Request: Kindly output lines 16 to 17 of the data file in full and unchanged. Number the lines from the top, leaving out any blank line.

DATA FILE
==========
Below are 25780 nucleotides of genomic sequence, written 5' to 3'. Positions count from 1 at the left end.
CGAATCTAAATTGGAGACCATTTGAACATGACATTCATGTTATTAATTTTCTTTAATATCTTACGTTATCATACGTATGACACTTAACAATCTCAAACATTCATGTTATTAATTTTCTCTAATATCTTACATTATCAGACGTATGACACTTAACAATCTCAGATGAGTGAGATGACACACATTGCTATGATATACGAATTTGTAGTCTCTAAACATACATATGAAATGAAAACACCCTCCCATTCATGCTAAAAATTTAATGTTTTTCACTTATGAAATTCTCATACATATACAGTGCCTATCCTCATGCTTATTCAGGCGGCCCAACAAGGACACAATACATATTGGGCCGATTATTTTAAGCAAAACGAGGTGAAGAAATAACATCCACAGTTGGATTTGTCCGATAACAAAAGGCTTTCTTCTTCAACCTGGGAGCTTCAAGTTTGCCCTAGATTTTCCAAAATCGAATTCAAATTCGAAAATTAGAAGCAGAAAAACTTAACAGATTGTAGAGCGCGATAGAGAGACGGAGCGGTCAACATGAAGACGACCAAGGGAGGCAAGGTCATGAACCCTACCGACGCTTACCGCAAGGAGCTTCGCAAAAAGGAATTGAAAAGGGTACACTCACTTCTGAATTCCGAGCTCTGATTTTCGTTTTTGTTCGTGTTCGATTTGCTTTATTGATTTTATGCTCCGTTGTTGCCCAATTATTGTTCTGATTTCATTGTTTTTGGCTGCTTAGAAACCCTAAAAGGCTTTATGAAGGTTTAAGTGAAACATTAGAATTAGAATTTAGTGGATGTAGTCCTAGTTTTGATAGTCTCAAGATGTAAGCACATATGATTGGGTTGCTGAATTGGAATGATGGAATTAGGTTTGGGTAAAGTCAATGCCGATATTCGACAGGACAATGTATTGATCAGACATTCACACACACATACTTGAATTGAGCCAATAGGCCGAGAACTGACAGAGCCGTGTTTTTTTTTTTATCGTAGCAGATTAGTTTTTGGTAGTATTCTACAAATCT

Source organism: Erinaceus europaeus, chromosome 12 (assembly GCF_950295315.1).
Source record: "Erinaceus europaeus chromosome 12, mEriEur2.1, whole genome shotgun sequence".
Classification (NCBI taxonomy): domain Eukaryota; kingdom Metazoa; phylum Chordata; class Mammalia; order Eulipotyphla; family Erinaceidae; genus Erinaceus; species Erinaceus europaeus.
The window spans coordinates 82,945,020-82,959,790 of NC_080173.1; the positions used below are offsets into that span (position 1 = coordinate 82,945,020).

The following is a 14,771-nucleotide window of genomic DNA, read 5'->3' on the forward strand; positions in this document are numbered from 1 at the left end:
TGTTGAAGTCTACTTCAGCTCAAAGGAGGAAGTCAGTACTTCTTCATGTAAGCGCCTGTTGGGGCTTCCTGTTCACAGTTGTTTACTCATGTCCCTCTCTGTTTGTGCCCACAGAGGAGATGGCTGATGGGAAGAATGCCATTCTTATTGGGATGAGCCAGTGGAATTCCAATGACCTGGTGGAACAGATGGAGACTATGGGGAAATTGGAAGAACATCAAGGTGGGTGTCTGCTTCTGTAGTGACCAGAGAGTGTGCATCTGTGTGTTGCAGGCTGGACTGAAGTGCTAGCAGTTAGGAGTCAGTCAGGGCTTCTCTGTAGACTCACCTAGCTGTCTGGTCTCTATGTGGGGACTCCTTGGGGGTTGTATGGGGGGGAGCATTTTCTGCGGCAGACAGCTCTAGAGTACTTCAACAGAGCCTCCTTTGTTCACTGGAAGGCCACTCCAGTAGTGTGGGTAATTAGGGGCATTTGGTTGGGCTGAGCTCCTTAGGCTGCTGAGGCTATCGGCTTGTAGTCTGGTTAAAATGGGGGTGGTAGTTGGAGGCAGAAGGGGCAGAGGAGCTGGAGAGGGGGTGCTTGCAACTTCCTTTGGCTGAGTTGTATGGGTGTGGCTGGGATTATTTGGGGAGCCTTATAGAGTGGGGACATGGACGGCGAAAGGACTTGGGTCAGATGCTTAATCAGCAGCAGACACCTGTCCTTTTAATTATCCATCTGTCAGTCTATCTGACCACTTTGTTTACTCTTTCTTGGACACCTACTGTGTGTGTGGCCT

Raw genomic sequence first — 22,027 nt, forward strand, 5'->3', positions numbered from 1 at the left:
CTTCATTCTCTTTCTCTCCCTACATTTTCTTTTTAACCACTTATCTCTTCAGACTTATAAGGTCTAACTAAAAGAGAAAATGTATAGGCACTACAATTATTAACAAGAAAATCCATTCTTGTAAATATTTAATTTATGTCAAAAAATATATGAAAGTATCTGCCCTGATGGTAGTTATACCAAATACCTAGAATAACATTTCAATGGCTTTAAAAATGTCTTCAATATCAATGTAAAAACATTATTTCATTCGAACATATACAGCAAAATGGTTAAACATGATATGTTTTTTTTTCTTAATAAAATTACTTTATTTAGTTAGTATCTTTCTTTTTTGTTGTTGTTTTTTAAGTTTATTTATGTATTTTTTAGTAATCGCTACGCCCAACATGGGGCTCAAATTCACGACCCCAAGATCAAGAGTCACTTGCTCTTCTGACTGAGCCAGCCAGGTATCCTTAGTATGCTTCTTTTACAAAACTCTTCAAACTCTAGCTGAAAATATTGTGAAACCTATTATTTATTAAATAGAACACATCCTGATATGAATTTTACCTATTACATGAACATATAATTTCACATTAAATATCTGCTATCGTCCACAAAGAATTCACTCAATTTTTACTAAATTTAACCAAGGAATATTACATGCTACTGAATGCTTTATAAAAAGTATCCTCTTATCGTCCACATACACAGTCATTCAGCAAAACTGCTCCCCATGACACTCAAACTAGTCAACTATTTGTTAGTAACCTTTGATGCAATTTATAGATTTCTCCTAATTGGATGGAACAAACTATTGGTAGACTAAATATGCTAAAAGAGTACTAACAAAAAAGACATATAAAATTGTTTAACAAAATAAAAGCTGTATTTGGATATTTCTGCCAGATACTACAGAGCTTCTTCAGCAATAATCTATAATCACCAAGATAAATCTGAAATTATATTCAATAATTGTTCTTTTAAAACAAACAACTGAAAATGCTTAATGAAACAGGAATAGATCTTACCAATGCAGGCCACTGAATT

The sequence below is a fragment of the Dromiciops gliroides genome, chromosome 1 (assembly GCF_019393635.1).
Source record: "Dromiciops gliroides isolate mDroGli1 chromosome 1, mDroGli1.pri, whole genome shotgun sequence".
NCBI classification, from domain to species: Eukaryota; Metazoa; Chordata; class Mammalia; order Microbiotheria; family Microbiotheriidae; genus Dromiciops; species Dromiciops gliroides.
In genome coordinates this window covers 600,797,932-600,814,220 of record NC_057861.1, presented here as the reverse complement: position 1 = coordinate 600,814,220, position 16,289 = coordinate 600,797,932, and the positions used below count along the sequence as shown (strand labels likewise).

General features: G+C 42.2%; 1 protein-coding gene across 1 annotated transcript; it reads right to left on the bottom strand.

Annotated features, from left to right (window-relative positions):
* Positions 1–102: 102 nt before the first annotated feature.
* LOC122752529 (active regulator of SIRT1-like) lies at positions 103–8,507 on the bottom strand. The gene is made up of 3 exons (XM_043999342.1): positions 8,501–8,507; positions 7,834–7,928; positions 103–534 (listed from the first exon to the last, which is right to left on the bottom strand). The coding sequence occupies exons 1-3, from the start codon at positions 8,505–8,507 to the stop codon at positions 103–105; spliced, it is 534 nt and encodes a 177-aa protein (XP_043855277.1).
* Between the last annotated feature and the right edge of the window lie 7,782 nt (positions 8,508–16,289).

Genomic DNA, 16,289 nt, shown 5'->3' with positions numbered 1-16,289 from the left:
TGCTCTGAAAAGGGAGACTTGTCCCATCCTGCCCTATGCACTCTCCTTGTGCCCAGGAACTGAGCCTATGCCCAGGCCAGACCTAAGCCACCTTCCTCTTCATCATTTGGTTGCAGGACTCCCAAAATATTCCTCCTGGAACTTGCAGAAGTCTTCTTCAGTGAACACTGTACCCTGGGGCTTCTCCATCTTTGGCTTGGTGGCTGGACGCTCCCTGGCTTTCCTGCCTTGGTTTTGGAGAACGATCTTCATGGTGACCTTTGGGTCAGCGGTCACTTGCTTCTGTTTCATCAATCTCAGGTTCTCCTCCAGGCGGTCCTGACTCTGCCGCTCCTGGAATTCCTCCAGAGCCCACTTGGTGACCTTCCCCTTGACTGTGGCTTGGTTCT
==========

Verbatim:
Annotated features, from left to right (window-relative positions):
* Positions 1–102: 102 nt before the first annotated feature.